Wednesday, 23 October 2013

ITP is...

Something I had never heard of until 3rd September. It transpires  that it is a reasonably rare blood disorder where your immune system attacks the bits of your blood that make it clot.  These are called platelets and they should be at round 150 in a healthy person.  When my blood was tested on 2nd September my platelet count was 4.  Low eh!

This kick started a hospital chain reaction: 2 phone calls from the on call specialist, an admission to A&E, a 7 hour wait to see a doctor, admitted to the Clinical Decision Unit for three hours sleep before a day of observations and blood tests.

When I did see the specialist on the 3rd, he could at least rule out, leukaemia!  I didn't even know it could be leukaemia! Phew!  However I was also told not to cycle or play badminton or do anything to strenuous in case i had an internal bleed or of course an external one!

Since that time I have had many blood tests and have got very used to the 'sharp scratch' that I am always readied with. I have got used to some medical jargon and also being treated really well by excellent health care professionals.  I have had two different drugs pumped into me via infusions, the latest of which we are till waiting to see if it will have the desired effect.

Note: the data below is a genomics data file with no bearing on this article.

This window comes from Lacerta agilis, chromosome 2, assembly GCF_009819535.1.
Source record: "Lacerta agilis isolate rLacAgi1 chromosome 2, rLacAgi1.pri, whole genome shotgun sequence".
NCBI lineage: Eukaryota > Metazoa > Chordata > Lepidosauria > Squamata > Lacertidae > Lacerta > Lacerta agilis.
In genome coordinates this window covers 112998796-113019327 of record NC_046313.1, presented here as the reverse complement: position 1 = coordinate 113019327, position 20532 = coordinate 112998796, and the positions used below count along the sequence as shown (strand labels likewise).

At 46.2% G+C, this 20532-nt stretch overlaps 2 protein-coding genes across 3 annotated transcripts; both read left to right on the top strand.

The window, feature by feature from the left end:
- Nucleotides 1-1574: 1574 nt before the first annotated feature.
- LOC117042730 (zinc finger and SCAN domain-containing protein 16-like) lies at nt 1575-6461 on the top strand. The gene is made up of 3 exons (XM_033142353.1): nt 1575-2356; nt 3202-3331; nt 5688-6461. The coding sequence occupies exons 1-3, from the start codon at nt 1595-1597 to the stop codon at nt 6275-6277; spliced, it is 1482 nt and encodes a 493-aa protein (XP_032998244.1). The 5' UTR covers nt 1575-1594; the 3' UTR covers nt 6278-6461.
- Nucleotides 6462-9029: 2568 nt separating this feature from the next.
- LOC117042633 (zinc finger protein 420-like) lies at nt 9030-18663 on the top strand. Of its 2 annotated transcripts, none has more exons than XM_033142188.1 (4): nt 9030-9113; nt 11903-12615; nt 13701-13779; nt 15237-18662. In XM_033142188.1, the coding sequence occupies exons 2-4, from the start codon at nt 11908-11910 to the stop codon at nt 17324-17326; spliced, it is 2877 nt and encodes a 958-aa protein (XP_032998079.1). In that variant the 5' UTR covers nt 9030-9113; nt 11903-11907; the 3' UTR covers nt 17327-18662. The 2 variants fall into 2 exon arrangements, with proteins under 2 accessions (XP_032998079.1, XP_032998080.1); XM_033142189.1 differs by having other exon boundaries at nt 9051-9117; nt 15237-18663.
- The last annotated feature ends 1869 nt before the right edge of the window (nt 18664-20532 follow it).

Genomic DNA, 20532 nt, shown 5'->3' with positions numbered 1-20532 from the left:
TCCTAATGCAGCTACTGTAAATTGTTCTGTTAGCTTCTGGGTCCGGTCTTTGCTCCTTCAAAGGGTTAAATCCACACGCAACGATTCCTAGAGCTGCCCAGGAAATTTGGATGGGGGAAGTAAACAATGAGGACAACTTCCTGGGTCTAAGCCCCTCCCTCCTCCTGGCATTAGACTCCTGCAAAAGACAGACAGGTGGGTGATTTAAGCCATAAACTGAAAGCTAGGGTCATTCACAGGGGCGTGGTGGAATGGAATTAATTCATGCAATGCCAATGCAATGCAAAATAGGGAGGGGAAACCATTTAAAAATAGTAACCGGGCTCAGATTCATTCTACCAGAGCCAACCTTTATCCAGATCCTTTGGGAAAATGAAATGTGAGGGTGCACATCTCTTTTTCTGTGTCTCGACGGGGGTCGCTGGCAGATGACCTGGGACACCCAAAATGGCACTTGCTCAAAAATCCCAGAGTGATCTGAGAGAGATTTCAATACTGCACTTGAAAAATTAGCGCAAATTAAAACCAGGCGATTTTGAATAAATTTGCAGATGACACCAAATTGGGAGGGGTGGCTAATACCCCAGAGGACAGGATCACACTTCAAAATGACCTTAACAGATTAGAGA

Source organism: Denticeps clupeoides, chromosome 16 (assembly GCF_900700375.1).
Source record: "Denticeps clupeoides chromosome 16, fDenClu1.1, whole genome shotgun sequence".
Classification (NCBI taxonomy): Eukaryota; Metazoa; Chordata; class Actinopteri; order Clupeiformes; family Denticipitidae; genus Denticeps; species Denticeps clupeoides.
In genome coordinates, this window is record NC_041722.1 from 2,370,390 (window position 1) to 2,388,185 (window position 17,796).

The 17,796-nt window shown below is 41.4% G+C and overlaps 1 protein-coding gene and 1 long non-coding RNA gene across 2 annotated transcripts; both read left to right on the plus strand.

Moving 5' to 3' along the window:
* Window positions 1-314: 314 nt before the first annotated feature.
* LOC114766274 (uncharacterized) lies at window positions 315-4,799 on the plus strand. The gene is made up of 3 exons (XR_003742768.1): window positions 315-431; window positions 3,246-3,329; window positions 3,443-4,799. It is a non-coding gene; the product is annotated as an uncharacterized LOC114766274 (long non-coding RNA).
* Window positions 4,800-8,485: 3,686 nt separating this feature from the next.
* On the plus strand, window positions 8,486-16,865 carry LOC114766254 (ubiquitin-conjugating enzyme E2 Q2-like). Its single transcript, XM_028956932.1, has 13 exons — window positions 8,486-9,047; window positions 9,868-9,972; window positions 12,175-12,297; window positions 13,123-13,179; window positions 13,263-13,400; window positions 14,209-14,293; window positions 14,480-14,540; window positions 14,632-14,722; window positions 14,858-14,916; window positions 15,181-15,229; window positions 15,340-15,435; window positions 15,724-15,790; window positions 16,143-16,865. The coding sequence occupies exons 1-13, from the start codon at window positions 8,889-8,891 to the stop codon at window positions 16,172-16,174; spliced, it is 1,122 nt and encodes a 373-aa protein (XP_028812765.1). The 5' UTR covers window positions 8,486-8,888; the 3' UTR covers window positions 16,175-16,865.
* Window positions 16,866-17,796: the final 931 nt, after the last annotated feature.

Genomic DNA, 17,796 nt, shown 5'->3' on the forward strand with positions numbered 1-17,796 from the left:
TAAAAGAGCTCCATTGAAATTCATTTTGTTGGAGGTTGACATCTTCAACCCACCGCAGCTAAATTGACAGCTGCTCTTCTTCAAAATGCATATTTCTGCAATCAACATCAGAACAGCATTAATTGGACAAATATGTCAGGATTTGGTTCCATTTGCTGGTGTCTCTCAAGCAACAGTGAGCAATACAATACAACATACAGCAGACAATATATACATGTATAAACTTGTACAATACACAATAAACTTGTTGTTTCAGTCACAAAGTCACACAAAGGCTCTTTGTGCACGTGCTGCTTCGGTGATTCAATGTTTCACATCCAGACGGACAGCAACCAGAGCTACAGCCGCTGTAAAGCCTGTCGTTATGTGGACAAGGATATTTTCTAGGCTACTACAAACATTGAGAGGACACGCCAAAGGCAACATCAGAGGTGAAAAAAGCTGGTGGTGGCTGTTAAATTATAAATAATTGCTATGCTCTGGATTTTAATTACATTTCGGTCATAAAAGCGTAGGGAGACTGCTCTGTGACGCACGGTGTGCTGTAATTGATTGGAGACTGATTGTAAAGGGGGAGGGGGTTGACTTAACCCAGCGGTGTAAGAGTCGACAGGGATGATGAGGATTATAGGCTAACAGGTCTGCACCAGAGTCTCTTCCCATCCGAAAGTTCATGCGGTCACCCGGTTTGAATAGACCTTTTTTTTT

I have told the story many times and I have even taken to using Face Book to update people as to the latest status reports. I even wonder whether Bruce Forsyth may start a new game where he can do higher and lower and just call it 'The Platelet Count'!

Today I sit here not knowing what has caused me to have ITP and I do not know when the count will be normal and I do not know if it will stay normal once it has to to that place.  I generally feel fine, but just get very tired very quickly. The steroids I have been on are  the cause of this as well as the increased appetite, the irritability, and the facial puffiness that are recognisable side effects (honest governor).  It's also been an emotionally tiring time.  Not knowing what will happen next and just riding the rollercoaster is an exhausting journey; not being able to do things that you really enjoy, in case you hurt yourself unnecessarily is frustrating; being irritable with the ones you love the most is upsetting;  and just choosing positivity in itself can be a battle.

In all this we choose, as a family, to cling to God, to thank him that this is not cancer or anything else more severe; we thank him that we can continue pretty much as normal in family life; we thank him for a great church who has stood in prayer support; we thank him for a great job which has shown flexibility with random hospital appointments and procedures; we thank him for family and friends who have been a great support; and we thank him that we walk this journey of faith with Him.

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